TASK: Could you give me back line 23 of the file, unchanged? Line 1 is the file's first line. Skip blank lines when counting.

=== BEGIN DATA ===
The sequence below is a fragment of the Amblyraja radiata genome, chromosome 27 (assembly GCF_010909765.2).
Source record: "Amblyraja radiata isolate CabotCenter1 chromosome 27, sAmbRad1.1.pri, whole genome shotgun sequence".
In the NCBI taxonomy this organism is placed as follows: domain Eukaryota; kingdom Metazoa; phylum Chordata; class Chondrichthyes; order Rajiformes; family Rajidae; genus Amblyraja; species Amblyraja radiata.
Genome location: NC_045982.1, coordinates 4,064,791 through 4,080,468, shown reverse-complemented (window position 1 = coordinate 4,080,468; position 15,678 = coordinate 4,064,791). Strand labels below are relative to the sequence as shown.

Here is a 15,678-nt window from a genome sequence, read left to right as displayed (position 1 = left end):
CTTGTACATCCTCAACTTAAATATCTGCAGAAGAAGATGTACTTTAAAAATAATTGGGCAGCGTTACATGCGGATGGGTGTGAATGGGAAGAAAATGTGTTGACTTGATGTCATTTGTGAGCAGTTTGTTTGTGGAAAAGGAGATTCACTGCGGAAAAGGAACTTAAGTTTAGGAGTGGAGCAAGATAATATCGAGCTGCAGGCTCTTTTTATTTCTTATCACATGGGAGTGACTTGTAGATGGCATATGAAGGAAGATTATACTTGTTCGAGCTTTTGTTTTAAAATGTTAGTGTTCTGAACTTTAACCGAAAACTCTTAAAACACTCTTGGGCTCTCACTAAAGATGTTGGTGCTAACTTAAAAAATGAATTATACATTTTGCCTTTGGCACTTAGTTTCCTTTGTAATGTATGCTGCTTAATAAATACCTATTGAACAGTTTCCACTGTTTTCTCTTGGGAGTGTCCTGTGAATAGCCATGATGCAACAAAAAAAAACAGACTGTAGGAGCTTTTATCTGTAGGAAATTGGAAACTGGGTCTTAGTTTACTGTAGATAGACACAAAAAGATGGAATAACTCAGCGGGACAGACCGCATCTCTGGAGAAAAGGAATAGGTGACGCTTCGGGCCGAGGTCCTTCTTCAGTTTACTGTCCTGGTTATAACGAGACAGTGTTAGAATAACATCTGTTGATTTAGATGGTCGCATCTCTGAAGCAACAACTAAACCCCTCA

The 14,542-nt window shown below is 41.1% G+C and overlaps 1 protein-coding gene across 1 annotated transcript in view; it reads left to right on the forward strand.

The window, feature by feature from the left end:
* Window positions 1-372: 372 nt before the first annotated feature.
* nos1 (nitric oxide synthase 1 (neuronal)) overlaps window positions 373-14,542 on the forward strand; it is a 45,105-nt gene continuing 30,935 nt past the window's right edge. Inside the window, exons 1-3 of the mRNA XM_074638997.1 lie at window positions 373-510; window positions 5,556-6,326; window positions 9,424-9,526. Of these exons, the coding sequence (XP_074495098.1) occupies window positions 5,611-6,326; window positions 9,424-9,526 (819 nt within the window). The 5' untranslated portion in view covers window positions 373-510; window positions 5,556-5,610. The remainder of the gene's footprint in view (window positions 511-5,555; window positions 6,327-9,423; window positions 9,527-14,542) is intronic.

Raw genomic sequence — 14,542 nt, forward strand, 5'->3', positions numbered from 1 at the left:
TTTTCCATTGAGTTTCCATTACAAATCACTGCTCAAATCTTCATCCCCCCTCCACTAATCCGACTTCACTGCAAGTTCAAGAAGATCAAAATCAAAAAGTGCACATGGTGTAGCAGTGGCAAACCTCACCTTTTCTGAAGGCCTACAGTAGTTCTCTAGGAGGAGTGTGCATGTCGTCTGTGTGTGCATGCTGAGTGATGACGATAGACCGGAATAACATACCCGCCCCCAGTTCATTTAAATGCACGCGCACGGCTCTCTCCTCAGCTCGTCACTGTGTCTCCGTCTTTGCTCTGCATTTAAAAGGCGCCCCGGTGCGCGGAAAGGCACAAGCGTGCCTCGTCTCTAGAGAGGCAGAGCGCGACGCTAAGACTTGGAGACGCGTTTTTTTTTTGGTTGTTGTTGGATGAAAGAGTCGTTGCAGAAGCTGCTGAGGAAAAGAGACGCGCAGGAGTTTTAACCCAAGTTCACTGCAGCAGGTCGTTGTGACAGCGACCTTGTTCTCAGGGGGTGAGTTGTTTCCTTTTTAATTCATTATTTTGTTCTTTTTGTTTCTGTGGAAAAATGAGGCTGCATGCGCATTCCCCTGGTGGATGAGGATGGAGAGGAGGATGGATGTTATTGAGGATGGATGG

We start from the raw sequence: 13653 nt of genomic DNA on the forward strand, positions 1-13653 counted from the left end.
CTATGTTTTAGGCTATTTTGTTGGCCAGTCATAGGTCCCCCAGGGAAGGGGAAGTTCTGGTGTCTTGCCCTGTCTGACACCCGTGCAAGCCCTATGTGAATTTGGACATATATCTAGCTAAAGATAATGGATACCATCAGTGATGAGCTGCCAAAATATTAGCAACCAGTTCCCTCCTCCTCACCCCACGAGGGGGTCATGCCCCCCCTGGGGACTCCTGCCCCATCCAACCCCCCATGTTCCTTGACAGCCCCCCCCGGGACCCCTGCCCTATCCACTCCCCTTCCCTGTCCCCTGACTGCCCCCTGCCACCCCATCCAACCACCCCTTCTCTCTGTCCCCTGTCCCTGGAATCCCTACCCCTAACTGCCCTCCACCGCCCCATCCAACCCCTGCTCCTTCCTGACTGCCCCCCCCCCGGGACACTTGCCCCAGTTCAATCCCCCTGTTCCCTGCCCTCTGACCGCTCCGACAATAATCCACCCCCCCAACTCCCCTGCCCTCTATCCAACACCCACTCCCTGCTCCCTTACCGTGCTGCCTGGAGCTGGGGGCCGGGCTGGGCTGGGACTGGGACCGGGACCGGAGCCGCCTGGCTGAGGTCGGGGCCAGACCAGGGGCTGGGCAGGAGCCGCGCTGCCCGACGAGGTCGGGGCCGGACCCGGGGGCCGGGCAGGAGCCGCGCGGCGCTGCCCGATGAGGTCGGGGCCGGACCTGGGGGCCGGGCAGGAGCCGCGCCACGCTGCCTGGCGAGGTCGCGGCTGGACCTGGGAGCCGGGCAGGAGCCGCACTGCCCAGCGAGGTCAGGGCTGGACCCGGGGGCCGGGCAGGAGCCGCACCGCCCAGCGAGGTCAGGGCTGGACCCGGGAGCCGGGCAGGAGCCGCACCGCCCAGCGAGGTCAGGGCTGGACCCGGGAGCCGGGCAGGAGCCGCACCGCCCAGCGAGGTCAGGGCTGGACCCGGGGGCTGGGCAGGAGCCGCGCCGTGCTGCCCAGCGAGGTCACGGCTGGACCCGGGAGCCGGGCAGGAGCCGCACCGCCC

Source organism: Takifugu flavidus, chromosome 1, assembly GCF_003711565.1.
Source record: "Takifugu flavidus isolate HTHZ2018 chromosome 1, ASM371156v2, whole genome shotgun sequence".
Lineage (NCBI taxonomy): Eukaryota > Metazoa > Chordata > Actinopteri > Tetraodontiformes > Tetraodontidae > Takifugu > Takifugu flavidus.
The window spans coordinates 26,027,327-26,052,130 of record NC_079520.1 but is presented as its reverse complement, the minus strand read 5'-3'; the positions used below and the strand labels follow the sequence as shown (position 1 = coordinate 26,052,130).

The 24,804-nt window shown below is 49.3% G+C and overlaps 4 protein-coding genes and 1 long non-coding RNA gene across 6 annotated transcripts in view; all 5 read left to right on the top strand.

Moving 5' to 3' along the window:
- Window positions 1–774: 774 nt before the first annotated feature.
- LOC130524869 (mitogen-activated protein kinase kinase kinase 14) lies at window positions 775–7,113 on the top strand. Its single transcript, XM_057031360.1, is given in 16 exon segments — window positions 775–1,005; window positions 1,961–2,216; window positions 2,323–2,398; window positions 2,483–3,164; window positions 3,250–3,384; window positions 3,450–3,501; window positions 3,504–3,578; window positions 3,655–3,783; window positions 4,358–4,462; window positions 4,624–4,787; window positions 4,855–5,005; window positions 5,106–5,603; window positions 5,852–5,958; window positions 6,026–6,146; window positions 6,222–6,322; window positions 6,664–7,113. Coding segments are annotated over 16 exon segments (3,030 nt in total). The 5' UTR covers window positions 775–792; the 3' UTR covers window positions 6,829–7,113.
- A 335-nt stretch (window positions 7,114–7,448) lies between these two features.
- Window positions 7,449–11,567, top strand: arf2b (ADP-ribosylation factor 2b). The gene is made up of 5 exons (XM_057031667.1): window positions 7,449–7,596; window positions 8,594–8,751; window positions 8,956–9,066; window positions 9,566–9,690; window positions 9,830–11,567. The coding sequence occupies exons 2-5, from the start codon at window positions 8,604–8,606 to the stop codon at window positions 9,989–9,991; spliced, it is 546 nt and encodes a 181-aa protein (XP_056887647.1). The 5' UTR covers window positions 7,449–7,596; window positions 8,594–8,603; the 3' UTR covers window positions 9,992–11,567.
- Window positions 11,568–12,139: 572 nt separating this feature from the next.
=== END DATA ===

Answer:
- A 335-nt stretch (window positions 7,114–7,448) lies between these two features.